Child benefit opt-outs sees late surge
Some 270,000 people have opted out of receiving child benefit, owing to changes in rules now in force.
Families with one parent with a taxable income of more than £50,000 will lose some of the benefit, and it will be withdrawn entirely if one parent earns above £60,000.
The benefit will be recovered through a tax charge unless individuals opted out before Monday.
There was a late surge of around 80,000 during the weekend before the deadline.
Child benefit is paid at the rate of £20.30 a week for the first child, and then £13.40 a week for each child after that.
It lasts until each child reaches 16, or 18 if they are still in full-time education, and in some cases until they are 20.
More than a million better-off families will lose some or all of their child benefit, owing to the changes which the government hopes will save £1.5bn a year.
The Institute for Fiscal Studies estimated that these families would lose an average of £1,300 a year.
Any child benefit paid to high-earners who have failed to opt out will be clawed back through the High Income Child Benefit Charge, administered by HM Revenue and Customs.
If somebody earning more than £50,000 or their partner keeps claiming child benefit, then the higher earner will have to admit this in a self-assessment tax form. The IFS estimates that 500,000 extra people might have to fill in these forms as a result of the change.
They will need to register for self-assessment, if they have not already, by 5 October or face a fine.
The latest figures from HM Revenue and Customs (HMRC) show that 270,000 high earners have chosen not to receive child benefit. This is mostly because they know they will consistently earn more than £60,000 a year, or earn over £50,000 and do not want to be pulled into the self-assessment system.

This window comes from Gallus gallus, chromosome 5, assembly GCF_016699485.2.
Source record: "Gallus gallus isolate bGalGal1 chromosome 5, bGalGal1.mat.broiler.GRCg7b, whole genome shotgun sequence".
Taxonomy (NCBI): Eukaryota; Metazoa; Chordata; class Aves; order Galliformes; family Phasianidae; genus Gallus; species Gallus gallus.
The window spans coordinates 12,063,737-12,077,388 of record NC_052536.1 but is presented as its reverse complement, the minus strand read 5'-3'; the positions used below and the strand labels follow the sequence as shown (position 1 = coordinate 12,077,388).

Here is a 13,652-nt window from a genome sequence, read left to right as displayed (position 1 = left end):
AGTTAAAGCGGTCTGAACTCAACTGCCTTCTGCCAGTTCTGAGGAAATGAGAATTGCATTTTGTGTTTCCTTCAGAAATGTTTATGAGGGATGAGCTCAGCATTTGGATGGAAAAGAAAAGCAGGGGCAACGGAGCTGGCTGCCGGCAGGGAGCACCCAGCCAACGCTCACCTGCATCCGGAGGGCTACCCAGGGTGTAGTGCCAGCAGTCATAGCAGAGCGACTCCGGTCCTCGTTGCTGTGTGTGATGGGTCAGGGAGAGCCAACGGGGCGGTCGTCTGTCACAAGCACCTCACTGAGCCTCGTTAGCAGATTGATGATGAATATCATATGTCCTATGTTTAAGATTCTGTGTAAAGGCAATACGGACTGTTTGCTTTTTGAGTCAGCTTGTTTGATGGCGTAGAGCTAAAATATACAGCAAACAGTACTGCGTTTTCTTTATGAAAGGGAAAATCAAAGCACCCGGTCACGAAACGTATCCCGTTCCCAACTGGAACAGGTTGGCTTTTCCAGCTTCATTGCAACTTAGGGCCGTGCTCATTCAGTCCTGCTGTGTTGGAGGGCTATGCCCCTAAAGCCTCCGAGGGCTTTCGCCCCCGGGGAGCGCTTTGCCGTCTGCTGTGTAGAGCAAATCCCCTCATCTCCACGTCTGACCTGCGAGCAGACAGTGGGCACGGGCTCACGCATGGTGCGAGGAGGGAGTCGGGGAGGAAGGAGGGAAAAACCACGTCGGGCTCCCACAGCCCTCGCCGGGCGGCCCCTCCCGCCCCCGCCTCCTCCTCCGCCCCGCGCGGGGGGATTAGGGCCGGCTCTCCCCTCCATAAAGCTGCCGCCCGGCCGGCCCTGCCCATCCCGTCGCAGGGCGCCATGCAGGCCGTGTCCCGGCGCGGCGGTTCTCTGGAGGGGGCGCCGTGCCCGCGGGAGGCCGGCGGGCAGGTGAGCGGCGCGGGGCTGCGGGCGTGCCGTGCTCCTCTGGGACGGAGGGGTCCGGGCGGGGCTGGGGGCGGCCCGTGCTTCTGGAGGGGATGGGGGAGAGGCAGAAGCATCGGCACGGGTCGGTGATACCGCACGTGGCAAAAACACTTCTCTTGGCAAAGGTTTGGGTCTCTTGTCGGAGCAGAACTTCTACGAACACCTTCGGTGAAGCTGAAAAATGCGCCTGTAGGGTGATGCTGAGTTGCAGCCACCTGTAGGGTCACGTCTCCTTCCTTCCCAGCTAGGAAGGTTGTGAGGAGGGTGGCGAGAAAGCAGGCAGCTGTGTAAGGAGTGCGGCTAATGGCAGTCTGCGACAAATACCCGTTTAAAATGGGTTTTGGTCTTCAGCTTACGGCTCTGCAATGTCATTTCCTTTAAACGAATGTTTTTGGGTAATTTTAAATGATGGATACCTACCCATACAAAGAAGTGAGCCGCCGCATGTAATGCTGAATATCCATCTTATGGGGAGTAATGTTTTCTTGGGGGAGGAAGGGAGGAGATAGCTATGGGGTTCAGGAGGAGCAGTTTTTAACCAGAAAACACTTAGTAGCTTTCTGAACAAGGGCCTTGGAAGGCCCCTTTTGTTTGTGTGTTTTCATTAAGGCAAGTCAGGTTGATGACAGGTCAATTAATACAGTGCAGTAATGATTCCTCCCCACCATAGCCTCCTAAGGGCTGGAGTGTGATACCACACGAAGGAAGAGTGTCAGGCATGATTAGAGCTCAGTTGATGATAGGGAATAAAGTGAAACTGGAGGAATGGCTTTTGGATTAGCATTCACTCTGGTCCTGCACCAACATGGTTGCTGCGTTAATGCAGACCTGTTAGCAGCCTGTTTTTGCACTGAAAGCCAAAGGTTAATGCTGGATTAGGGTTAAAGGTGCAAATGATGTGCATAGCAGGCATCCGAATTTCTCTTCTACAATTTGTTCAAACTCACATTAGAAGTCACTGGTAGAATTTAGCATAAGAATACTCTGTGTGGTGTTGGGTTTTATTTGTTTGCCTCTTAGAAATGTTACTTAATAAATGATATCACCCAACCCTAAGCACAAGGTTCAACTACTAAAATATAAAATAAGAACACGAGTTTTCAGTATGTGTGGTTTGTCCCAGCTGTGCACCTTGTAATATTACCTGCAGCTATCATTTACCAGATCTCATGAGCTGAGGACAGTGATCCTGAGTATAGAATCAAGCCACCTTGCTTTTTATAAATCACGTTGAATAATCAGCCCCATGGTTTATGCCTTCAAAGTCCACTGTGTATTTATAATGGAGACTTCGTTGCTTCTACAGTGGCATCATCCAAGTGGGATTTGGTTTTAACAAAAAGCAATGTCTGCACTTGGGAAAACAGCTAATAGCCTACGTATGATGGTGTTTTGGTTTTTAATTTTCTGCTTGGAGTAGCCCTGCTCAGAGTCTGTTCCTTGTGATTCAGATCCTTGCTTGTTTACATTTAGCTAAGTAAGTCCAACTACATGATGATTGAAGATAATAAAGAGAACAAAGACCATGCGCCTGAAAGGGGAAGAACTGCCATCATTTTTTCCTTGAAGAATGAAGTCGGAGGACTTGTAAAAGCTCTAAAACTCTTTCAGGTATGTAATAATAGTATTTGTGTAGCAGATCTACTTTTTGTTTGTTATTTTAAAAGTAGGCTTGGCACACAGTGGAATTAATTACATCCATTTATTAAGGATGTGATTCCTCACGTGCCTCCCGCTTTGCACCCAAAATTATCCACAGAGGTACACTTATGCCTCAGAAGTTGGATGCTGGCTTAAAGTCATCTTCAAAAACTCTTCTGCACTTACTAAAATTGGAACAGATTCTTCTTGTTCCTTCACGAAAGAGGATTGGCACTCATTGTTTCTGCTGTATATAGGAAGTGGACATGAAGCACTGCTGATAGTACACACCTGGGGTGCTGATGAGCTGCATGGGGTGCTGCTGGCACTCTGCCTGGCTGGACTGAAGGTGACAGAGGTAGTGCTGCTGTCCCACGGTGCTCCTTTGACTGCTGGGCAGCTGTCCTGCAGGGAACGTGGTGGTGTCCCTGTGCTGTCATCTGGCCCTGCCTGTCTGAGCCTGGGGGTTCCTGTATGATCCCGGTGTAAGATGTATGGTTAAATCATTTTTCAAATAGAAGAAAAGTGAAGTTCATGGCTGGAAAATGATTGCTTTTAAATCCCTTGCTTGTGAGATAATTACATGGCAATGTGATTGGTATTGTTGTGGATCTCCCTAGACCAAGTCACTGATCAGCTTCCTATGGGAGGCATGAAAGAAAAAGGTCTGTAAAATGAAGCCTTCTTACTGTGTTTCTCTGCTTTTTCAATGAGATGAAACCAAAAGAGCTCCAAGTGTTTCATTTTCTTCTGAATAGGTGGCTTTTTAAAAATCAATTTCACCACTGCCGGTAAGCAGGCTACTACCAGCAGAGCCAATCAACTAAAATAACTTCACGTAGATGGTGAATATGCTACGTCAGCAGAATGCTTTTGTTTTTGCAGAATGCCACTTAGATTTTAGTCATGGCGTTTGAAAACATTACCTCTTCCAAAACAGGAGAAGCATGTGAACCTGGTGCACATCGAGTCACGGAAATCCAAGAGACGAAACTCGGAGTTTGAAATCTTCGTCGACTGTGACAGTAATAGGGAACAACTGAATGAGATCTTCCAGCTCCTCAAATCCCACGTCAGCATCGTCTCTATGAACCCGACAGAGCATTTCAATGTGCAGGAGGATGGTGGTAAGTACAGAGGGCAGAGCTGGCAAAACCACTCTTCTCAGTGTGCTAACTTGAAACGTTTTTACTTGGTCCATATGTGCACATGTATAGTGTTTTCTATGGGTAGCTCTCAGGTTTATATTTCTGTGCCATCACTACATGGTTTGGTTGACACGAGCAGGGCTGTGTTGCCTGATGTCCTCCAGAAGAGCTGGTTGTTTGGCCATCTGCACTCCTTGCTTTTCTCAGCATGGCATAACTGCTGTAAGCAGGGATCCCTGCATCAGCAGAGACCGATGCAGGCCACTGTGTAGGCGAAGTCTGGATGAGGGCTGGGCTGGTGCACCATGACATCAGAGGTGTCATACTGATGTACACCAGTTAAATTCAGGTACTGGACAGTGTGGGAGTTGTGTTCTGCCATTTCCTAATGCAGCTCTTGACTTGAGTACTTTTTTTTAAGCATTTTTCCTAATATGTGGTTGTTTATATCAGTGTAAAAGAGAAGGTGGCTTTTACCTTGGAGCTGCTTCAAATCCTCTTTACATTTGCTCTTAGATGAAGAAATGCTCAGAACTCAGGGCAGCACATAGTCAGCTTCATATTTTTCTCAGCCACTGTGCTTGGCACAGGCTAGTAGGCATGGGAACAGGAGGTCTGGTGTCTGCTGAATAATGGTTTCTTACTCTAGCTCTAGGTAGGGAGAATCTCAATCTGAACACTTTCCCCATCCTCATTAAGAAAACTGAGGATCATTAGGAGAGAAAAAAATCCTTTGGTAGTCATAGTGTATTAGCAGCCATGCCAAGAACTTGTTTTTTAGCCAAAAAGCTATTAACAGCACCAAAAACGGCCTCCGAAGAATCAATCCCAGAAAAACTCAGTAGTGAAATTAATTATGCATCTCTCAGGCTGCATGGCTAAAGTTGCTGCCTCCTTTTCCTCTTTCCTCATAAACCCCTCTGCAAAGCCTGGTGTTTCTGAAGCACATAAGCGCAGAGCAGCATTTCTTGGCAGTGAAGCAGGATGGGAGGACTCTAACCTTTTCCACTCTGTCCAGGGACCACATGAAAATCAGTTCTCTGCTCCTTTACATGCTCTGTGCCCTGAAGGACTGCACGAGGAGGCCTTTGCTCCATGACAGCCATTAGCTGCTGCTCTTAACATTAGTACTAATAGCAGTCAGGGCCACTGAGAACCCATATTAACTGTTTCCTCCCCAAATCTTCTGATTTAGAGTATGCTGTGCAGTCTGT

This number grew sharply from the total of 191,873 announced by HMRC on Friday.
The deadline has now expired for higher earners to opt out of receiving child benefit to guarantee they are not pulled into the self-assessment system. They will still be able to do so, but may still face a tax charge for the time still in the system since 7 January.
Some people have argued that it is unfair to be pushed into the self-assessment system.
Campaigners have also pointed to the fact that a family where two parents work and both earn £49,000 a year will keep their benefits, while a family with a single earner on £51,000 - where the other parent may have chosen to stay at home in a caring role - will lose part of theirs.
One person in this type of situation is Chris Demott, of Surrey, who earns £60,000 and whose wife looks after their two sons.
"We now have no child support and yet a hypothetical family next door with slightly less income per head will still have this extra income," the 39-year-old said.
"I'm not saying that I can't afford to lose the benefits but the way this is set up simply isn't fair."
David Cameron described the changes as "fundamentally fair" but Labour said it was a "huge assault" on families.
Defending the policy, the prime minister said: "I'm not saying those people are rich, but I think it is right that they make a contribution.
"If we don't raise that... from that group of people - the better off 15% in the country - we would have to find someone else to take it from."
Shadow chancellor Ed Balls said the government should tax the richest, rather than make changes that affect those on middle incomes, and described the changes as a "complete shambles".
The change comes the day before a key Commons debate over the welfare system, when MPs discuss plans to break the link between benefit rises and inflation.
Chancellor George Osborne has proposed a cap of 1% - which is below the expected rise in the cost of living - on increases in most working-age benefits, such as Jobseeker's Allowance and maternity pay, and tax credits for three years from 2013-14.
Child benefit, housing benefit and universal credit will be capped for two years from 2014-15.
All these changes will affect millions of people.